Last Updated:  29 May 2003

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Old Woman Reading

Reprinted with permission from Marvin C. Hoffer



By Marvin C. Hoffer

Copyrighted © by

Marvin C. Hoffer

January 7, 1994

Lewistown, Mont.

Wednesday and Saturday nights brought about every South Dakota farmer and his family who could get an old pickup or Model A running into Java. It was necessity to a large degree, but it was more a prairie ritual, a gathering, a kinship. Living in isolated farms, working hard every day from before sunrise to well into dark, created a need to mix with your own kind now and then. So off to town we paraded. Mom usually had the kids shined-up, more or less, hair pasted down with Watkins Rose or Lilac Hair Dressing, which looked like green axle grease, and smelled as good, bib overalls (Osh-By-Gosh mostly) washed, and most of the hog manure kicked off leather shoes worn through on the soles by the previous owner.

Dad stropped his razor that he inherited from his Dad, pulled it through the bristle field so that his face took on a younger appearance according to Mom, including some nicks here and there which he doctored with bits of cigarette paper. Dad tried to soften his calloused hands with udder balm. It smelled good and eased weather-cracked hands. Mom had a fine print dress ironed, sturdy black shoes, and a brown hat with pheasant feathers dabbed on here and there to round out the "going to town" attire. Mothers always helped everyone else get ready, yet got into the car looking pretty fancy, always on time.

Dad had one, sometimes two, eight-gallon cream cans setting in the trunk of the Model A, lids hammered down tight. This was the makings of 18 milk cows chewing cud and swatting flies for a week. It was collected every morning and night from the De Laval cream separator sitting in the milk shed at the east end of the red cow barn. Usually younger kids hand cranked the separator while Mom and the older set washed it, then slopped hogs and thirteen cats with skim milk. It took a bit of hustle to crank the separator fast enough to make the bell ring before opening the spigot. Most cats pussy-footed around long enough to get a warm bowl of milk twice a day. Every drop of cream was poured into cans which were kept cool down in the storm cellar, that underground, earthen dugout just south of the house. Lots of butterfat in that cream. Mom used some sweet cream for baking and cooking, and making butter. Two quarts sweet cream, a clean metal gallon syrup can with a tight lid, about 45 minutes hard shaking between your knees, pour off the butter milk, add a bit of salt and Watkins Dandelion coloring and you had about two pounds of fresh, delicious butter. Fresh bread and butter!! Smell and taste it now?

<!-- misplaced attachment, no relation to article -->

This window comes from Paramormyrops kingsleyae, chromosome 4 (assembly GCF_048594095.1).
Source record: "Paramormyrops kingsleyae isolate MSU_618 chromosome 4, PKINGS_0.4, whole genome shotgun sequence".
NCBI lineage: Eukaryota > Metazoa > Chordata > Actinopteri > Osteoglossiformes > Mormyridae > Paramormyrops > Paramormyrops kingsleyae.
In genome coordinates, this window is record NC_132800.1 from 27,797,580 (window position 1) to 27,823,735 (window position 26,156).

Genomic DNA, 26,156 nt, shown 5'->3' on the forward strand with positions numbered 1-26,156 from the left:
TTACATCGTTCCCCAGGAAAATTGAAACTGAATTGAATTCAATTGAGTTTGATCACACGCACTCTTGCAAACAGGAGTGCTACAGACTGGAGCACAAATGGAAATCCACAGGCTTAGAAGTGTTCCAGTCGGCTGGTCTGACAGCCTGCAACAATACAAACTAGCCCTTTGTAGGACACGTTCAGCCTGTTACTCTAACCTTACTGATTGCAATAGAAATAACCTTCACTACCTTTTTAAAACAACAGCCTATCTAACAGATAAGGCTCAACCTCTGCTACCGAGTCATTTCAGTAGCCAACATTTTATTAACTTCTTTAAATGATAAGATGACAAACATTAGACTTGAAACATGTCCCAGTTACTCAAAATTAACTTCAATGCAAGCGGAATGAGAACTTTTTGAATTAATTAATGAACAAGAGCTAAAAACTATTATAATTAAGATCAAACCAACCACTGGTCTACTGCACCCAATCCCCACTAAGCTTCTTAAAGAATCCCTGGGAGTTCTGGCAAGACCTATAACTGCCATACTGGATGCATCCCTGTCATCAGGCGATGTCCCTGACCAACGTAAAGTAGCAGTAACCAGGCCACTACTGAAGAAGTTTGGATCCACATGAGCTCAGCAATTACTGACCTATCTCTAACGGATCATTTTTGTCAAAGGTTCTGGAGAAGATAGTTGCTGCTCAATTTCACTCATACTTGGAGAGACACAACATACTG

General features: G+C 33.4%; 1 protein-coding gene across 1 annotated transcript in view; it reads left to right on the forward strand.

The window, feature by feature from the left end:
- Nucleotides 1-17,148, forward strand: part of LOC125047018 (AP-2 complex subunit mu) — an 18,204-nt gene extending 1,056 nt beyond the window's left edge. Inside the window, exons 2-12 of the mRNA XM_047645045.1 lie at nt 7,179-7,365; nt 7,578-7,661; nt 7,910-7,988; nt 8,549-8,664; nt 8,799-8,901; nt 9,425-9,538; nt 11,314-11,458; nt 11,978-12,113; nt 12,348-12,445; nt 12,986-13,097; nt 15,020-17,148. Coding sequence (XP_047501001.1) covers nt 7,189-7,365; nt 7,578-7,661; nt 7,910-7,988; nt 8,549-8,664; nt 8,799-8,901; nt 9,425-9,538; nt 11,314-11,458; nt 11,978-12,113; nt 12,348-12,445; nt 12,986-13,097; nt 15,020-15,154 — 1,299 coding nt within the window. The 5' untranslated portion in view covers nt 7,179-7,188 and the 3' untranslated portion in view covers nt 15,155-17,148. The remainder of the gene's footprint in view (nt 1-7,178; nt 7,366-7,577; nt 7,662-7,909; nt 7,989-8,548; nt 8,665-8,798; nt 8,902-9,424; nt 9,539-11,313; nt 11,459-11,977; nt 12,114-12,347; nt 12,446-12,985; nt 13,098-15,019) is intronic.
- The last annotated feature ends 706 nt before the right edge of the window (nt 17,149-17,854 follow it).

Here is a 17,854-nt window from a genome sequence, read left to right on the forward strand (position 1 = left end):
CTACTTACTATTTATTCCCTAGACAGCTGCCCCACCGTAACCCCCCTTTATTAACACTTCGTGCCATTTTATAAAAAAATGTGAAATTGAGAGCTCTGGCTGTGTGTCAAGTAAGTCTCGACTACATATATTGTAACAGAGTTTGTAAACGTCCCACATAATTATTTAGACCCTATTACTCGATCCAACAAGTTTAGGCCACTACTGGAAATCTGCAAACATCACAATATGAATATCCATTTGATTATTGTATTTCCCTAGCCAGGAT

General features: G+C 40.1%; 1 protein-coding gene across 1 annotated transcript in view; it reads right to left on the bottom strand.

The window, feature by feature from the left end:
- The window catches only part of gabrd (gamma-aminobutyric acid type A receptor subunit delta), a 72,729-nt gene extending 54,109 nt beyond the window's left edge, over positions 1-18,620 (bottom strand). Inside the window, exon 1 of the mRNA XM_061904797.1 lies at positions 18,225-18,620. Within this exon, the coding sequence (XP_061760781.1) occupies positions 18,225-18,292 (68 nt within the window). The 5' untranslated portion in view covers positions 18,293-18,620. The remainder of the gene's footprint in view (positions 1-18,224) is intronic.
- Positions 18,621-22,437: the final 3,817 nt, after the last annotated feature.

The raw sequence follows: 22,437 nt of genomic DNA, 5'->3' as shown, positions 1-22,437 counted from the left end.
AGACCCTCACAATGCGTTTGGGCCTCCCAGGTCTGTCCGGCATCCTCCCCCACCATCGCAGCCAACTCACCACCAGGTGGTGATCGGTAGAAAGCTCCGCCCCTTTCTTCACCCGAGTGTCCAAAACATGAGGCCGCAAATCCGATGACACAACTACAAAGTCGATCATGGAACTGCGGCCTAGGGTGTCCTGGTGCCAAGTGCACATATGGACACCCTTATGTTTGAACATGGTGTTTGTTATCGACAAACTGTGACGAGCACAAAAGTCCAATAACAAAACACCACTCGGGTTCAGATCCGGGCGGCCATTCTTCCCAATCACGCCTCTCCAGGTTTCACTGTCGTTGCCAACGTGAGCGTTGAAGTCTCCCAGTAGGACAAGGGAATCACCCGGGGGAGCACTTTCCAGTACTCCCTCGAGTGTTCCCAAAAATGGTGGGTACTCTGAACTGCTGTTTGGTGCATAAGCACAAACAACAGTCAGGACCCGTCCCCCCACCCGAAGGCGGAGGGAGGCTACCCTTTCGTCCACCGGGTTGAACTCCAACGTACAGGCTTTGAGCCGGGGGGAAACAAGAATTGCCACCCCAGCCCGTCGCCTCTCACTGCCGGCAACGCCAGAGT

Mom was the lady in charge of the chicken house with its commotion, feisty old hens, cocky roosters, and squabbling layers. These hens cut loose with their best voice at least once a day when they dropped that white or brown cackle berry into the yellow straw nest. It was an important event in their lives, and they wanted the world to know it. It was up to the kids to collect eggs every day and stack them in crates down in the root cellar. Sometimes a few hens took to laying eggs in a secret clutch for days, weeks, somewhere in the hay loft, hay stacks, or under a building. These were their primitive attempts to start a brood of chicks, but they were generally found before they hatched. Some nests held two-three dozen cackle berries, some near hatching. If you candled them in front of a light, every little chick was bright-eyed and bushy-tailed encased in a heavy brown shell.

The trip into town was at a snappy pace, depending on time of year. Snow on the trail, spring mud and ruts, or dry and rocky, all required different speeds and care. Some folks drove over an hour on roads that were never "oiled", just plain gravel, if lucky. On occasion they met neighbors heading for Java in their chariot, whatever the make and model. A dusty convoy of two or three growling machines rambled into town, bout 7 pm, or earlier if winter was on the scene. They came from the four corners of the prairie. It was time to refuel one's soul with friendship, and stuff a person's mind with chatter and a bit of gossip to make it through the week. "Did ya hear...?"

Dad tried to pull up on Main Street as close to the Creamery and the Red Owl Store as he could so that he didn't have to haul the heavy cream cans too far. The oldest kid in the clan hauled the egg crates into the Red Owl Store, where I usually met them and carried those crates into "the back". This was part of the store's inner sanctum, no public allowed. That is where I performed my magic. Cackle berries to cash.